Sadly for Paul, he’s gay, he’s coloured and he has Sean as a patient. Sean is full of anger, full of bile, he hates what his life has become, dependent on others for so much and as he sees it, no future, he’s got nothing to live for. I’m an amputee, though thankfully only one leg, and I wasn’t like Sean pre-amputation. Still, that change from being independent, working full time, looking after my family to losing a whole leg, losing my job, being so dependent came as a shock, and like Sean I felt at times death was a welcome way out.
I remember the first night after the op being in tears because I couldn’t even do a simple thing like turning over in bed anymore, had to be helped. So even though Sean seems irredeemably awful I have a little sympathy for him. He should have a future of possibilities stretched out as he’s in his early twenties, and yet he feels he has nothing left to live for. When he’s as horrible as he was to Paul though even my sympathy was stretched.
Of course Kate seems to excel at making the most unlikely people fall in love, but this seemed one that I thought even she couldn’t do successfully. I was wrong 😉 somehow she brings out the best in Sean, doesn’t turn him overnight into a saint, but with the help of Paul and Luke he finds life is still worth living, that he hasn’t lost everything, and whilst learning that he finds another side of himself that he likes better.
He’s still angry, still lashes out without thinking at times, still misses a fight, but the good things in his life balance it. I was glad she didn’t change his basic nature, that wouldn’t have felt real, the Sean we get to know through the end of the book is still the same guy, but re-balanced, the best in him was there all along but hidden, now its the worst bits that are still there but hidden.
Then there’s Paul, a dutiful son, very much in the family mould, his only rebellion was his career, he just couldn’t face life in the family business, successful though it is, and he wanted to choose his own future. He’s in what his family see as a good relationship with Bobby, seems to have life set out for a happy future, but is feeling as though Bobby doesn’t really understand him, but his family are so happy about his rich, successful boyfriend and their relationship he’s not sure what to do, is it easier to just go with the flow?
And then there’s the kittens…..who are the catalyst (that was unintentional!) for a host of changes.
I really enjoyed this story, seeing how Sean came to terms with his loss, how Paul learned to stand up for what was important to him, and of course meeting Luke and Mark again, knowing that they have made a life together successfully, meeting Elise again and seeing her sanctuary still going well. And the kittens, stars of the show, I fell in love with them.
At the start I was pretty convinced Kate wasn’t going t have me believing in this love story, it seemed a step too far, and yet by the end I was convinced, what seemed an impossible challenge wasn’t.
I felt too that the feelings Sean had and the struggles he faced with life after amputation were so very real. I’ve been down the road, albeit I am fortunate in still having one leg, and Sean’s emotions and physical problems were ones I’ve also faced.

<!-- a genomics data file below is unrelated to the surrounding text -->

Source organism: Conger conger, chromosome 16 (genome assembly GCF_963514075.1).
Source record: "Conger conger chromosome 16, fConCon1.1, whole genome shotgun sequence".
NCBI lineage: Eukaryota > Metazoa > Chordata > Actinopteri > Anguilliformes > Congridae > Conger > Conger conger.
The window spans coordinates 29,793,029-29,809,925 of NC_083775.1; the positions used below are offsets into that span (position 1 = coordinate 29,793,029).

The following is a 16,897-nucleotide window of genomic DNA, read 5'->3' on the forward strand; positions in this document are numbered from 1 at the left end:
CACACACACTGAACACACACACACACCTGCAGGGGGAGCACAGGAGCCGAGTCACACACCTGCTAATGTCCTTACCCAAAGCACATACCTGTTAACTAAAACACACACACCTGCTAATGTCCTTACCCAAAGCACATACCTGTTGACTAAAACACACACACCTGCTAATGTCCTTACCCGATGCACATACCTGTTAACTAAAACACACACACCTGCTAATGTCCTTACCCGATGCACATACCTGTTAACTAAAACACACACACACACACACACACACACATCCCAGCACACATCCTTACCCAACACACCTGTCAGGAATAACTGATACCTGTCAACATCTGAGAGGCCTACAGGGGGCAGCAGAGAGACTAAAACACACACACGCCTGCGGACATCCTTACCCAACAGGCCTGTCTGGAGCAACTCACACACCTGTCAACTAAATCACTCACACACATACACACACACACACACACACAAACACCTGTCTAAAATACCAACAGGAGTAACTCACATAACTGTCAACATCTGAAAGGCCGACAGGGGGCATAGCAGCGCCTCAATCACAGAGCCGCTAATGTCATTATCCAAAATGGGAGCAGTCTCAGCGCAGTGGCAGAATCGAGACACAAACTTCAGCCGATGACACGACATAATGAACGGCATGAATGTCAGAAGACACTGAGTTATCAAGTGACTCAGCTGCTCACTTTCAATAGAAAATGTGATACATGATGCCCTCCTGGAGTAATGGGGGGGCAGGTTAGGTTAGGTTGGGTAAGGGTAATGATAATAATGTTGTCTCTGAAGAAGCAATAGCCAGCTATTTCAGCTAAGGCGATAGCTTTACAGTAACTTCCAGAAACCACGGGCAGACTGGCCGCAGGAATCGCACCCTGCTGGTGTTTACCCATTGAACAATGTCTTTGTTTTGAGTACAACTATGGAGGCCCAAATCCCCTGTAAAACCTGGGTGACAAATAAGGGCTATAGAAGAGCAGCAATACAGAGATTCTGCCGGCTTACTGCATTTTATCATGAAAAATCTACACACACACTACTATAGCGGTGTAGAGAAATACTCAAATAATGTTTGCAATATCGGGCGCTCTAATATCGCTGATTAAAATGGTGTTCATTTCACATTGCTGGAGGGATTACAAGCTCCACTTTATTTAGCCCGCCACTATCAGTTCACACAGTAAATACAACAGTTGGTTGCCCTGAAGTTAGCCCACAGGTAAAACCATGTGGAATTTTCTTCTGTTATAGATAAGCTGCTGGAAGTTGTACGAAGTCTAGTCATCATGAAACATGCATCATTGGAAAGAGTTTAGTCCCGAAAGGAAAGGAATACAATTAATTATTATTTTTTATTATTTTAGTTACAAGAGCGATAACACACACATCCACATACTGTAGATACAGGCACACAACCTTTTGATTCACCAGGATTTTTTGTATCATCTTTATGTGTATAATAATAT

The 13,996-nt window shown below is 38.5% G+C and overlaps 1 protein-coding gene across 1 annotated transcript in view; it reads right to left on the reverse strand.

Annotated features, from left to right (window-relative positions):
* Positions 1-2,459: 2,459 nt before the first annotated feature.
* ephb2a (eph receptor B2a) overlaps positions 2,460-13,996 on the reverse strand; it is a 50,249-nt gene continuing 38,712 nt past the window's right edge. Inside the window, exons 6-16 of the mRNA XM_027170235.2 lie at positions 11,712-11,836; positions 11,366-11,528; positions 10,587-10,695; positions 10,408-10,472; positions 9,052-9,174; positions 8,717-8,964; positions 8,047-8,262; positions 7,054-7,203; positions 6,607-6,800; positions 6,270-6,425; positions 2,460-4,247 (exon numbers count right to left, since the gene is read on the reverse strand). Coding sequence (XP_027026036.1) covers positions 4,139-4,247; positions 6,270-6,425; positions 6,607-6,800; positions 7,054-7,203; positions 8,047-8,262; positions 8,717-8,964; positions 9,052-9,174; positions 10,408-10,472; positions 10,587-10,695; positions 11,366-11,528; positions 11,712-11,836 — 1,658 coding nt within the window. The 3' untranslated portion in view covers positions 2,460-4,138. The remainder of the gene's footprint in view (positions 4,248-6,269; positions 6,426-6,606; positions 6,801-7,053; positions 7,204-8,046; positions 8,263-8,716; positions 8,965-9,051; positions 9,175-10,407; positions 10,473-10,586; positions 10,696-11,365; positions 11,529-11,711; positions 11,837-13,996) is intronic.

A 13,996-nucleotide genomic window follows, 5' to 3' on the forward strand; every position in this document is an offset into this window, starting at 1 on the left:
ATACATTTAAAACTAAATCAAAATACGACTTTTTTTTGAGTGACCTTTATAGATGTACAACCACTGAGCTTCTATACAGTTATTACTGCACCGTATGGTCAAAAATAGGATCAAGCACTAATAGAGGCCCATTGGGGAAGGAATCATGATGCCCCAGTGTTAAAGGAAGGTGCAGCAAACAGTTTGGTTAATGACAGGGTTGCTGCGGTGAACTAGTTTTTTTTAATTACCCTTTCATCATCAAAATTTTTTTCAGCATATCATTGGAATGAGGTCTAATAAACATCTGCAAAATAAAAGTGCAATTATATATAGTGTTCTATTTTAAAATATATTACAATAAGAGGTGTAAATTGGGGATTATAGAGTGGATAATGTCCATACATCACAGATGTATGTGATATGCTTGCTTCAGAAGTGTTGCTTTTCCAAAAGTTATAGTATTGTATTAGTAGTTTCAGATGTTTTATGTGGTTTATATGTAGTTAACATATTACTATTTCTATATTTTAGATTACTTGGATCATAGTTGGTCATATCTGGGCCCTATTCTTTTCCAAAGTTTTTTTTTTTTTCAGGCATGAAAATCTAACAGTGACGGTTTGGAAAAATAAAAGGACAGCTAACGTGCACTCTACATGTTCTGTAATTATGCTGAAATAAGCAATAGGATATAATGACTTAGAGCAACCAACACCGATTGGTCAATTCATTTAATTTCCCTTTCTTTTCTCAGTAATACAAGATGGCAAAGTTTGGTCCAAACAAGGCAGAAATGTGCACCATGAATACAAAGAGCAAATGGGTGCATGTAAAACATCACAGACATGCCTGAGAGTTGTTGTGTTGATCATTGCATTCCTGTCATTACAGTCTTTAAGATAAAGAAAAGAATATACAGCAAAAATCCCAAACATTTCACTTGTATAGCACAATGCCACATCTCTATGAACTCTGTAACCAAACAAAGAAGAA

I can’t really pin down why this isn’t a five star read for me, could be my subconscious feelings over mine and Sean’s shared issues – though it was all written perfectly, there are still days when life is a struggle for me, and I think unconsciously that bias has affected how I feel over this story. One of those Its me not the story issues others won’t face but I do.
Stars: Four and a half, not quite as gripping as Kate’s other stories but a solid, engrossing read once more.
ARC via author
Any Old Diamonds, K.J. Charles
Genre: LGBTQIA, Romance
I love KJ Charles writing style, very typically British gentle, self effacing humour, subtle and understated clues to plots, and a rich, realistic historical setting. I don’t want in-your-face novels, I want to explore characters, work out scenes, pick up insinuated clues to what’s going to happen, try to work things out myself.
I loved the connection to some past novels, though you don’t need to read those. I enjoyed seeing those characters some twenty years on.
I adored Alec, so felt for him. He wanted to do what was right by his siblings, avenge his sister’s death, but when its your father, however awful he is, its a tough thing to face. The Lillywhite Boys, are commissioned by Alec to work the sting, with Jerry, one half of the duo, working closely with Alec, as his friend so that he can be in the right place at the right time.
I loved the slow developing romance between Alec and Jerry, the wondering from Alec is this is just a pleasant interlude for Jerry or could he dare hope he means more to him.? Jerry is such an enigma its difficult to feel how he thinks, work out what he really wants from Alec, and I wasn’t certain either until I was blown away by that magical, unexpected declaration.
As always historical novels bring the dangers to M/M romances to the fore, and Oscar Wilde and his stint in prison gets a mention – as does the fact that he was prosecuted but the Wealthy Society Gentleman also involved wasn’t. That links to the main plot here, how Lord Alec’s father, the Duke of Ilvar, literally got away with murder, being both wealthy and having the position to take out any repercussions. Old Boys Network at its finest. Its fiction here, but things like that did – and to a degree still do – happen all too often 😦
I thought I’d followed the clues, worked plots and answers out, but as usual KJ has surprises, events don’t go as I’d planned and everything changes in an instant. Its cleverly done, the way I’d thought it would go would have left severe repercussions whereas of course the way it actually happens works well for everyone. Well, apart from the Duke and Duchess of course!!
Stars: Five, another cracking read,. Romance, mystery, history all in one cleverly written story.